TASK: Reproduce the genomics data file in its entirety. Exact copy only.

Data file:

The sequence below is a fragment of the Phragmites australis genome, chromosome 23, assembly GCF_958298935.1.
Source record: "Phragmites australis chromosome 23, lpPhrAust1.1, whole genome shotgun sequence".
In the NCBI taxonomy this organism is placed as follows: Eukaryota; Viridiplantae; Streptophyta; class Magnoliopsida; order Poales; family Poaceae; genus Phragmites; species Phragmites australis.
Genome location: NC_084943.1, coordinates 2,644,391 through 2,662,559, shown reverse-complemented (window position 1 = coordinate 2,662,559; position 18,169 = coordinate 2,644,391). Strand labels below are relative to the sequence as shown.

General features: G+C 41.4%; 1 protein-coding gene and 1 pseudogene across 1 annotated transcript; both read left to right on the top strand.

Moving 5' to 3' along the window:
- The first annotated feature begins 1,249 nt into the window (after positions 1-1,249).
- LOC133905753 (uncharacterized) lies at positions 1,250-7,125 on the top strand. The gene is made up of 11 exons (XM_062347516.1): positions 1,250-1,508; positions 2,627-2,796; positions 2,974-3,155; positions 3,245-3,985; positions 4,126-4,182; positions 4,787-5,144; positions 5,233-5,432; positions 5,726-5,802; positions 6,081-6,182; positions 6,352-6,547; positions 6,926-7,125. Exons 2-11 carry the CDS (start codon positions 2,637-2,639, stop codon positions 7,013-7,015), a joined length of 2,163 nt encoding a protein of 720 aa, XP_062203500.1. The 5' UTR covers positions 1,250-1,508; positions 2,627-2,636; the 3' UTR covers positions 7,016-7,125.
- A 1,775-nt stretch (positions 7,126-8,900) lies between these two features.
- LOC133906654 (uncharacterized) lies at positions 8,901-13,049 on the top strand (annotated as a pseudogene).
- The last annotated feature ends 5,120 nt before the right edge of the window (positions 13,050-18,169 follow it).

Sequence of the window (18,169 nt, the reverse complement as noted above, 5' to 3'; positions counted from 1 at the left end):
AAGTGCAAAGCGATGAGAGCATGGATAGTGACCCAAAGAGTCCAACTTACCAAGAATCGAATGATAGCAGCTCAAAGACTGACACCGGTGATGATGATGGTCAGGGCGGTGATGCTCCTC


The sequence below is a fragment of the Phragmites australis genome, chromosome 23, assembly GCF_958298935.1.
Source record: "Phragmites australis chromosome 23, lpPhrAust1.1, whole genome shotgun sequence".
In the NCBI taxonomy this organism is placed as follows: Eukaryota; Viridiplantae; Streptophyta; class Magnoliopsida; order Poales; family Poaceae; genus Phragmites; species Phragmites australis.
Genome location: NC_084943.1, coordinates 2,644,391 through 2,662,559, shown reverse-complemented (window position 1 = coordinate 2,662,559; position 18,169 = coordinate 2,644,391). Strand labels below are relative to the sequence as shown.

General features: G+C 41.4%; 1 protein-coding gene and 1 pseudogene across 1 annotated transcript; both read left to right on the top strand.

Moving 5' to 3' along the window:
- The first annotated feature begins 1,249 nt into the window (after positions 1-1,249).
- LOC133905753 (uncharacterized) lies at positions 1,250-7,125 on the top strand. The gene is made up of 11 exons (XM_062347516.1): positions 1,250-1,508; positions 2,627-2,796; positions 2,974-3,155; positions 3,245-3,985; positions 4,126-4,182; positions 4,787-5,144; positions 5,233-5,432; positions 5,726-5,802; positions 6,081-6,182; positions 6,352-6,547; positions 6,926-7,125. Exons 2-11 carry the CDS (start codon positions 2,637-2,639, stop codon positions 7,013-7,015), a joined length of 2,163 nt encoding a protein of 720 aa, XP_062203500.1. The 5' UTR covers positions 1,250-1,508; positions 2,627-2,636; the 3' UTR covers positions 7,016-7,125.
- A 1,775-nt stretch (positions 7,126-8,900) lies between these two features.
- LOC133906654 (uncharacterized) lies at positions 8,901-13,049 on the top strand (annotated as a pseudogene).
- The last annotated feature ends 5,120 nt before the right edge of the window (positions 13,050-18,169 follow it).

Sequence of the window (18,169 nt, the reverse complement as noted above, 5' to 3'; positions counted from 1 at the left end):
AAGTGCAAAGCGATGAGAGCATGGATAGTGACCCAAAGAGTCCAACTTACCAAGAATCGAATGATAGCAGCTCAAAGACTGACACCGGTGATGATGATGGTCAGGGCGGTGATGCTCCTC